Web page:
To many automotive observers, the outward-looking, jacked-up hatchback segment seems to be snowballing in momentum. It all started with Nissan’s quirky-looking Juke back in 2010 and today we have Toyota’s edgy C-HR, Mazda’s rakish CX-3 and more. Now, Mitsubishi wants to get on the act with a more angular, all-new Outlander Sport, also known as the ASX in markets outside North America.
So let’s delve further into Mitsubishi’s upcoming CUV and illustratively look at what we can expect.
For starters, Mitsubishi plans to resize and reposition the next generation of the Outlander Sport in the subcompact crossover segment, as it is developing another, larger SUV to sit above it and below the regular Outlander.
As such, aside from the funky-looking Nissan Juke, Toyota C-HR, Citroen C4 Cactus and Mazda CX3, the Outlander Sport / ASX will also go toe to toe with more conventional rivals like the Chevrolet Trax and Buick Encore.
XR-PHEV Inspired Looks:
Back in 2013, the Japanese carmaker revealed the XR-PHEV concept at the 43rd Tokyo Motor Show, not only to preview Mitsubishi’s new corporate look, but also the next Outlander Sport / ASX.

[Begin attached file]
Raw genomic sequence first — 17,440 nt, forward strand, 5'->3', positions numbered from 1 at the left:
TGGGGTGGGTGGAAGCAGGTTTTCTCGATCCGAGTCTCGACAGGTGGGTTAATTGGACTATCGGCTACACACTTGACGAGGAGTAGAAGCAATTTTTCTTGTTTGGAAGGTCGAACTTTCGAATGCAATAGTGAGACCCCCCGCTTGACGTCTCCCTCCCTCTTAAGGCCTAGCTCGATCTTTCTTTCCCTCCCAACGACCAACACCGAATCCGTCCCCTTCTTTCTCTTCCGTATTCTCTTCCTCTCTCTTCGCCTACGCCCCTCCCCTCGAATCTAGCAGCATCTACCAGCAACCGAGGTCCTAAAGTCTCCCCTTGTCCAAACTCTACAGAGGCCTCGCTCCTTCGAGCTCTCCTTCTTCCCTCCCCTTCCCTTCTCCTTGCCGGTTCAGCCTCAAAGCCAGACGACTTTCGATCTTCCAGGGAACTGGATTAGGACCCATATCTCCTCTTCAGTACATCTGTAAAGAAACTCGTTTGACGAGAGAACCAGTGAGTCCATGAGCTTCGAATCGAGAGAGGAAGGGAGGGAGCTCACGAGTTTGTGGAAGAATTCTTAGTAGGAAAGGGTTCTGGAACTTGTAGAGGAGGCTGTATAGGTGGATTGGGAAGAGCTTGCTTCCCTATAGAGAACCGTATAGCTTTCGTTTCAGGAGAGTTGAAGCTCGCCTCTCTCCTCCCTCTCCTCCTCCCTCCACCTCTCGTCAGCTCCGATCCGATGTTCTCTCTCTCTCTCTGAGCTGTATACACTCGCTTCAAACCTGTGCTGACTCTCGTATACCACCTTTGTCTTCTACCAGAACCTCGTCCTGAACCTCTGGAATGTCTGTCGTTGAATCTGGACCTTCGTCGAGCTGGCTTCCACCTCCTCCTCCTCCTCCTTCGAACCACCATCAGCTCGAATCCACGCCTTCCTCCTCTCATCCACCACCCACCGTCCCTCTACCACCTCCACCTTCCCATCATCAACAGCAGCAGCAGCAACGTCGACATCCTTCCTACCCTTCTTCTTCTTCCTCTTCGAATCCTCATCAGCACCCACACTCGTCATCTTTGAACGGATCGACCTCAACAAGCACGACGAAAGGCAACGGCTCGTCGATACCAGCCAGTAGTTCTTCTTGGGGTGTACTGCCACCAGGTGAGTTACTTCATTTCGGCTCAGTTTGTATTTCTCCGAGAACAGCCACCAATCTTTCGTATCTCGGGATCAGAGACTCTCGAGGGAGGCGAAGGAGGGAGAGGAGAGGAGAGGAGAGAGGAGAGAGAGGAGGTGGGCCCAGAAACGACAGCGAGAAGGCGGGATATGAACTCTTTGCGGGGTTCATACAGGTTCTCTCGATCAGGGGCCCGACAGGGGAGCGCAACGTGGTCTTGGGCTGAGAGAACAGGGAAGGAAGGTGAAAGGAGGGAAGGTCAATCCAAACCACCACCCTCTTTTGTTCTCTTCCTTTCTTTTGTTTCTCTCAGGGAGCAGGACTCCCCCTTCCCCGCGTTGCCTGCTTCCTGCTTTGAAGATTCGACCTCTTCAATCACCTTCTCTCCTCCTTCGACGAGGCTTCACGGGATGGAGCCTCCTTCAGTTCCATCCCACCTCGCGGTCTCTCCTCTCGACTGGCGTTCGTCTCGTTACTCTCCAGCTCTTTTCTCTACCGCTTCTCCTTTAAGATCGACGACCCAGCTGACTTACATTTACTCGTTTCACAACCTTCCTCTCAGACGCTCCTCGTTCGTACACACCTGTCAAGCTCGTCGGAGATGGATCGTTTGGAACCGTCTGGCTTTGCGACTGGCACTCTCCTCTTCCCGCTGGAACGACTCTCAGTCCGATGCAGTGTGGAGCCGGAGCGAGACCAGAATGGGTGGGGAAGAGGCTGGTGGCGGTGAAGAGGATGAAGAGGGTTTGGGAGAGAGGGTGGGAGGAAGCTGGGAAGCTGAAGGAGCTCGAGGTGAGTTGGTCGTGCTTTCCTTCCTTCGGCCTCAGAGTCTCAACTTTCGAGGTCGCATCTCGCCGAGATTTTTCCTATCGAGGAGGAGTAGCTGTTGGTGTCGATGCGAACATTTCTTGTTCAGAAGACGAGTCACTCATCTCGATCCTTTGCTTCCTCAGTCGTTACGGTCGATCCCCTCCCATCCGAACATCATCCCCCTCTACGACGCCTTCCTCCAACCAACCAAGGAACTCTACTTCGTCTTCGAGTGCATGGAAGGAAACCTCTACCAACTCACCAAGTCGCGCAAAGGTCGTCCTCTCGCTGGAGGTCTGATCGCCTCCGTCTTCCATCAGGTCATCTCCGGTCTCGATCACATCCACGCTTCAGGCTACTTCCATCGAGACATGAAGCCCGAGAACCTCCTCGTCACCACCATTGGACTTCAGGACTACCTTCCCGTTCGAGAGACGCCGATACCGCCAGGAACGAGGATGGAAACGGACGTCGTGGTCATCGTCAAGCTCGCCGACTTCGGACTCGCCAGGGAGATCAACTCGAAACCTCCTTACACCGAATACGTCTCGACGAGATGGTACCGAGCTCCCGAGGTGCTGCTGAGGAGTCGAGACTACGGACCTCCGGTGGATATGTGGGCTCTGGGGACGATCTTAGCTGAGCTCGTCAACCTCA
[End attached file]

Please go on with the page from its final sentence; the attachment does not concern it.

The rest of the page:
But how has that concept translated into reality? Well, the sleek XR-PHEV has morph into a stubbier, high-riding hatch. However it will retain the study’s chiseled door scallops, fenders and Mitsubishi’s corporate ‘Dynamic-Shield’ fascia.
The rear will offer a split-window hatch opening, similar to Honda’s new Civic hatch and the Toyota C-HR. The taillights horizontally stretch over this glass divide to emphasize width, whilst the red reflector/fog lamps have been relocated within the rear bumper.
Cabin styling is expected to be more modern than anything in Mitsubishi’s current range with a sports-inspired design complimenting its exterior, whilst seating capacity will remain limited to five passengers.
In show car guise, the XR-PHEV was powered by a petrol-electric plug-in powertrain; combining a 120kW electric motor and 100kW 1.1-litre turbocharged, three-cylinder engine. To store energy for the electric motor, a 14kWh battery pack was also used.
Will this setup appear in the production version? It is possible, given Mitsubishi’s recent foray into other hybrid and electric passenger cars. What is more likely, however, is small-capacity turbocharged petrol and diesels; these will channel power to the front wheels or via an optional AWD system. North America is rumored to get a 1.5-liter turbocharged gasoline four.
It’s unknown when the ASX will make an official appearance, but we expect a reveal next year, possibly as a 2018 model.
So, what are your thoughts on the ASX’s radical new look? Share your thoughts in the comments below.
By Josh Byrnes
Photo Renderings Copyright Carscoops / Josh Byrnes